So, to the Church of the Signs Following. The practice they profess is based, they say, on the notion of divine intervention confirming faith. They read Mark 16:18, "They shall take up serpents; and if they drink any deadly thing, it shall not hurt them; they shall lay hands on the sick, and they shall recover." And so the members of this church conclude that, as an injunction from God, they should, to prove their faith, handle deadly snakes, quite literally. (Just what deadly thing they drink, and whether it's before or after church or both, we don't know but can pretty well guess.)

The name of the church then comes from the immediately preceding and following verses, concluding the Book: "So then after the Lord had spoken unto them, he was received up into heaven, and sat on the right hand of God. And they went forth, and preached everywhere, the Lord working with them, and confirming the word with signs following. Amen."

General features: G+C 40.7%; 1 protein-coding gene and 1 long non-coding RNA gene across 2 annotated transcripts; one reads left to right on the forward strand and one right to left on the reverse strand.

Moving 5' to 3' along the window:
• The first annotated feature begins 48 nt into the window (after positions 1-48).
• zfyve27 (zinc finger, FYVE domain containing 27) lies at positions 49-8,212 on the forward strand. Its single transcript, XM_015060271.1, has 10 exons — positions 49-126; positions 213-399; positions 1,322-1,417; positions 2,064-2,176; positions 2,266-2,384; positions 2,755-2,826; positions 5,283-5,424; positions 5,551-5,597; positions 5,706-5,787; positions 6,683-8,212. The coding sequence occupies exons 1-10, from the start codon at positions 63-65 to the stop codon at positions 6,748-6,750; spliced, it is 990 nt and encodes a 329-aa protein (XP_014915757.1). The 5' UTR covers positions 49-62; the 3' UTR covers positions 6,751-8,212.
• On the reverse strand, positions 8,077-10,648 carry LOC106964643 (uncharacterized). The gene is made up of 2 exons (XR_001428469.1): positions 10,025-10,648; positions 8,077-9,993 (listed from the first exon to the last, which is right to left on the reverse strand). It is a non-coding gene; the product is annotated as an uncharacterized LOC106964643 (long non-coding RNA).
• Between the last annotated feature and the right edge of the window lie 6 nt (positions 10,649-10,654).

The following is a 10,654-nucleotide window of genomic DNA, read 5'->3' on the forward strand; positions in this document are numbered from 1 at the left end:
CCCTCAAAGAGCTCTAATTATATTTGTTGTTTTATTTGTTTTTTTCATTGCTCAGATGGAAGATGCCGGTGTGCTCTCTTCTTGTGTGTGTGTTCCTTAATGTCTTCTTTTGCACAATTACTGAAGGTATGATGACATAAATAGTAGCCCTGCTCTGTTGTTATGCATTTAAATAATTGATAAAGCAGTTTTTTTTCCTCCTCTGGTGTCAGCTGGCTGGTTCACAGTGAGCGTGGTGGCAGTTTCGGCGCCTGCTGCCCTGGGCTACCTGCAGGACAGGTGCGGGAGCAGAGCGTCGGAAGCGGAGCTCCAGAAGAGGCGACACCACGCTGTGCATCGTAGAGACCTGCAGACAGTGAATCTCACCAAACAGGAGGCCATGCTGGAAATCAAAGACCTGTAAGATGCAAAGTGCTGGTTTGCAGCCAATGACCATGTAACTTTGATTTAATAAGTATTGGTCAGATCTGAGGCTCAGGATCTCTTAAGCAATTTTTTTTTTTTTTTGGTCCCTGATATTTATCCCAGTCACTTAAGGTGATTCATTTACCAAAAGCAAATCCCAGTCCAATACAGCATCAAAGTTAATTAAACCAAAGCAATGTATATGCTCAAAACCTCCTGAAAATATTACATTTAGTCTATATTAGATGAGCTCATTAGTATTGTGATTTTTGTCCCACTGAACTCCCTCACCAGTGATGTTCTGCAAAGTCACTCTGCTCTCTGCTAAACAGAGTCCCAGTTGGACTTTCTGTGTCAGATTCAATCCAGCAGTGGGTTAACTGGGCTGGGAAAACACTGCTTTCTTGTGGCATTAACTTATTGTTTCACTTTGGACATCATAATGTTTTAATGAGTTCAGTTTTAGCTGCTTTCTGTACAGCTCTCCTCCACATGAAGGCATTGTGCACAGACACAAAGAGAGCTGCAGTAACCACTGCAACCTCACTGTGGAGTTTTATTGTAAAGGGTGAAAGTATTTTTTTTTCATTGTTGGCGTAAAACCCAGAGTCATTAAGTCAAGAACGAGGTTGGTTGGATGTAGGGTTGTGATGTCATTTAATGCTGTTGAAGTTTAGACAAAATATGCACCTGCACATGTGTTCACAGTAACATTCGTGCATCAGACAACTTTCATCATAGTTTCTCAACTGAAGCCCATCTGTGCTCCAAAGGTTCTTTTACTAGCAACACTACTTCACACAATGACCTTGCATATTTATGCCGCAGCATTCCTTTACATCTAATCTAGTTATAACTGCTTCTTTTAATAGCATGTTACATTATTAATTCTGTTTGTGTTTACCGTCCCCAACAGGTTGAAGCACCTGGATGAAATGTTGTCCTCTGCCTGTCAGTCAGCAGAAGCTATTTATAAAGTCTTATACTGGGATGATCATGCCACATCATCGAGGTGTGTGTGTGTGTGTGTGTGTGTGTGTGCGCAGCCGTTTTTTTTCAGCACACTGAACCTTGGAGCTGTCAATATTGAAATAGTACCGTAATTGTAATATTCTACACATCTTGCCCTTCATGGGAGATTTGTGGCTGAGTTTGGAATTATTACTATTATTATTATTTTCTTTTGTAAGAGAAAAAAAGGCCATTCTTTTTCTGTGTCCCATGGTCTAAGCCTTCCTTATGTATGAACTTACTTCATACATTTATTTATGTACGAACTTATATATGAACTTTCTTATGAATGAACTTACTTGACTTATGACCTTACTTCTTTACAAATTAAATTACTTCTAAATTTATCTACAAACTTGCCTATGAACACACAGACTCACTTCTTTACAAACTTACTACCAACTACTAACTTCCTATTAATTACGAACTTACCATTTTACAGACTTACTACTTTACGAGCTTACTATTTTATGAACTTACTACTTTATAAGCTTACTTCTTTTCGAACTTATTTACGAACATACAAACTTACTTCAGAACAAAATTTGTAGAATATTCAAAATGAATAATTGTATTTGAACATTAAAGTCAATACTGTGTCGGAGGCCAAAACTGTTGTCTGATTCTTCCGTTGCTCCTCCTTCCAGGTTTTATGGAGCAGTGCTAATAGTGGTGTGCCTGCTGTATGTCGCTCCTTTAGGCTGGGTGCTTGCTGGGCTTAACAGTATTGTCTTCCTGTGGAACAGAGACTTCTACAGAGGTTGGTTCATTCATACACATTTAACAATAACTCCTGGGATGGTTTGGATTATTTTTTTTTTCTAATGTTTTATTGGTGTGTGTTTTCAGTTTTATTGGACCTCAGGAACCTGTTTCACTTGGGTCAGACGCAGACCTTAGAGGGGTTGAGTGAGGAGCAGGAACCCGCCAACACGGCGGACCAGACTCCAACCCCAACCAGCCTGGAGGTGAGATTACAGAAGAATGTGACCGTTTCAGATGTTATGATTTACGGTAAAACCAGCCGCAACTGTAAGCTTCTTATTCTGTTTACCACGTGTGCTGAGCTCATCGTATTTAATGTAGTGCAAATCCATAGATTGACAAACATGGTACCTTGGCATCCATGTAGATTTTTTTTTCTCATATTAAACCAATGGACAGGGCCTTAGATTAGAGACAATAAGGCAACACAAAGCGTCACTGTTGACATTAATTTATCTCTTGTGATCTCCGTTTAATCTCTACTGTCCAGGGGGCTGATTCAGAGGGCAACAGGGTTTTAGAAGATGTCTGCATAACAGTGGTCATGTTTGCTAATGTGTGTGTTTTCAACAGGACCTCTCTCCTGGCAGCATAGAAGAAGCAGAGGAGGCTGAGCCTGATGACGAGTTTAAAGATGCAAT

The verses preceding the passage, recounting the resurrection of Jesus and his appearance to the disciples read: "Now when Jesus was risen early the first day of the week, he appeared first to Mary Magdalene, out of whom he had cast seven devils. And she went and told them that had been with him, as they mourned and wept. And they, when they had heard that he was alive, and had been seen of her, believed not. After that he appeared in another form unto two of them, as they walked, and went into the country. And they went and told it unto the residue: neither believed they them. Afterward he appeared unto the eleven as they sat at meat, and upbraided them with their unbelief and hardness of heart, because they believed not them which had seen him after he was risen. And he said unto them, Go ye into all the world, and preach the gospel to every creature. He that believeth and is baptized shall be saved; but he that believeth not shall be damned."